Monday 24 October 2016

Why you need to make sure you're getting the balance right when you snack

Snackfoods are traditionally associated with the energy-dense and nutrient-less kind. And overconsumption can lead to weight gain and deteriorating health.

Whereas really a snack should simply be an opportunity to eat a “mini meal”. Ideally, having a balance of all three main macronutrients (protein, fats, and carbs), as well as being a source of micronutrients.

Portable, quick, and filling snacks that are high in carbs and fats are easy to find. Granola bars, cheese on crackers, butter on toast are popular examples. Protein is often the missing link, yet it is important to try and include it with our snacks.

Protein is essential for maintaining muscle mass, recovery from workouts and maintaining a healthy immune system. The importance of dietary protein, in terms of our physical health, cannot be overstated and it is essential that we get enough every day.

Not only is protein essential if we want to achieve optimum health, it is also plays a critical role in the weight-loss process. Including a source of protein each time you eat helps to balance blood sugars, to create a feeling of fullness, and to stave off hunger for longer.

Traditional protein sources, such as lean meats, fish and eggs, can be difficult to incorporate into snacks. As a result, health and fitness enthusiasts have sought out high protein Greek yogurts as a healthier snack alternative.



Authentic Greek yogurt is essentially strained yogurt. The liquid is strained out through a paper or cloth bag, and the result is a thicker and creamier yogurt.

Like all yogurts, it is an excellent source of calcium, potassium, protein, zinc, vitamins B6 and B12 and contains probiotic cultures. Unlike regular yogurt, it is lower in lactose (making it less likely to upset the lactose intolerant), it is lower in sugar, and has twice the protein content.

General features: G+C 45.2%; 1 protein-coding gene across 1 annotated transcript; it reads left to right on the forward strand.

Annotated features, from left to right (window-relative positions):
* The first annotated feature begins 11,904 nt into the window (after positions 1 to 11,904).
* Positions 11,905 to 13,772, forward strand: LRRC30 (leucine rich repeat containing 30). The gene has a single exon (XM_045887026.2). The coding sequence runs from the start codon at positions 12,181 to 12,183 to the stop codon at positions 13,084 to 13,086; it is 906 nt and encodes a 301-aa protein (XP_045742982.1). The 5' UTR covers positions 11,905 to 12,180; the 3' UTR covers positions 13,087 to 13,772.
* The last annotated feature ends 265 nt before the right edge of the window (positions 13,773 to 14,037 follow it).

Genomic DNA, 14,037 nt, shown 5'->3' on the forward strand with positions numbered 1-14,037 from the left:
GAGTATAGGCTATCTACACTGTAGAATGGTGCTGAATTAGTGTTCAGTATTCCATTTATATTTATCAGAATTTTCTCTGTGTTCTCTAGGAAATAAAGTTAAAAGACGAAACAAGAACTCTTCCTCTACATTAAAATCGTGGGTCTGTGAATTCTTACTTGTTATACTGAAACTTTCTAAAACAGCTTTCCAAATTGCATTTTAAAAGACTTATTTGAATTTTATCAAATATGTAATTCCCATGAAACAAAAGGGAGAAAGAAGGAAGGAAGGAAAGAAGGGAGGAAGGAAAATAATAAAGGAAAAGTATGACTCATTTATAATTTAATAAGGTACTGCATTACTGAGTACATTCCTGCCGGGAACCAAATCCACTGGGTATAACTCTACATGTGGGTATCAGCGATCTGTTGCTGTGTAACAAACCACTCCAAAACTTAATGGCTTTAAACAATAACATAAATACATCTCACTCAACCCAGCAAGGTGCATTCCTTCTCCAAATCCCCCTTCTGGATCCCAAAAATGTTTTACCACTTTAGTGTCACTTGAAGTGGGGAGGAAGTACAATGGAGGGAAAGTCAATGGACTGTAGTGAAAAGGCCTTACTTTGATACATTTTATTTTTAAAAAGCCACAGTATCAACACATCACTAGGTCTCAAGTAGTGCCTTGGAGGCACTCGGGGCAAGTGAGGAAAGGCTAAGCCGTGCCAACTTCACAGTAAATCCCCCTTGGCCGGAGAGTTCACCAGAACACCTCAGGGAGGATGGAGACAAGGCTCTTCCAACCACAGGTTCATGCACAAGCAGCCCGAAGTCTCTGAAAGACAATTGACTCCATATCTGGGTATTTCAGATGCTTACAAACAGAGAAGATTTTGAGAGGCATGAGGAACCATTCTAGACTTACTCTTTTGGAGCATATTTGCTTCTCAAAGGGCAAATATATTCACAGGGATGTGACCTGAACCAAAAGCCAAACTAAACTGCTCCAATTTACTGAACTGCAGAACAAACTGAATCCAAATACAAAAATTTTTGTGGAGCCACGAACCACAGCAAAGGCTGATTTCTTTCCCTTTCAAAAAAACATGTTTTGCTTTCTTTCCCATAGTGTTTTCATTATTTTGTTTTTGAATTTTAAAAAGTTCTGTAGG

However, there is trickery at play and consumers can be misled into buying yogurts believing they are getting an extra benefit from a Greek or Greek “style” yogurt. In some cases, they are not, as not all Greek or Greek “style” yogurts are the same.

While some Greek “style” yogurts are identical to actual Greek yogurts, in terms of nutrient content, they were not manufactured in Greece so legally the term cannot be used.

On the other hand, there exist some unstrained Greek “style” yogurts that are thickened by additives, such as corn starch, and are no more Greek than a Frankfurter.



To gain the health and nutritional benefits of Greek and Greek “style” yogurts then learn to read the labels. Here is what to look out for:



In the list of ingredients, look out for nothing added other than milk and live active cultures.



Most plain yogurt has about 5g of protein per 100g of product. In comparison to Greek yogurt, which has double this. Read the label and look out for 10g of protein per 100g.

However, not all brands of Greek or Greek “style” yogurt contains the extra protein hit. If it doesn’t have the protein content that you would expect, then it is no more beneficial than plain yogurt.

A decent serving size of Greek yogurt is 150-200g to provide you with 15-20g of protein (almost the equivalent of a small chicken fillet).



Plain yogurt contains roughly 6-10g of carbohydrates per 100g of product, all of which are naturally occurring sugars in the form of lactose. Greek contains roughly half of this due to the straining process. Read the label and look out for 3-5g of carbohydrates per 100g.

If the sugar content is higher than this, then it is likely sweetened with added sugars. Ideally, opt for varieties with less added sugar.



Both Greek and regular yogurt, in their full-fat and non-fat forms, can be part of a healthful diet. Low fat natural dairy products still have protein, calcium, and most other vitamins and minerals. They just have less fat.

Full fat Greek yogurt roughly contains 5g of fat per 100g of product, with a total of 90 calories.

Non-fat Greek yogurt contains closer to 0.5g of fat per 100g of product, with a total of 60 calories.

If you are already getting a good spread of healthy fats elsewhere in your diet then there is no reason to avoid low fat natural dairy. If you fancy making some room for an extra dollop of peanut butter on your pancakes some days then it is perfectly ok to lower your fat intake elsewhere.



Greek or the right kind of Greek “style” yogurt makes for a super addition to smoothies or mixed with berries and other fruit. Top with a sprinkle of nuts or seeds, desiccated coconut, a dash of vanilla extract, a dusting or cinnamon or cocoa to transform it into a delicious and nutritionally balanced mini meal.

As always, be savvy about your food choices. Read the label and decide for yourself.


Karen is a nutrition coach and personal trainer and runs monthly online group nutrition coaching programmes and hosts nutrition seminars around the country.

See www.thenutcoach.com

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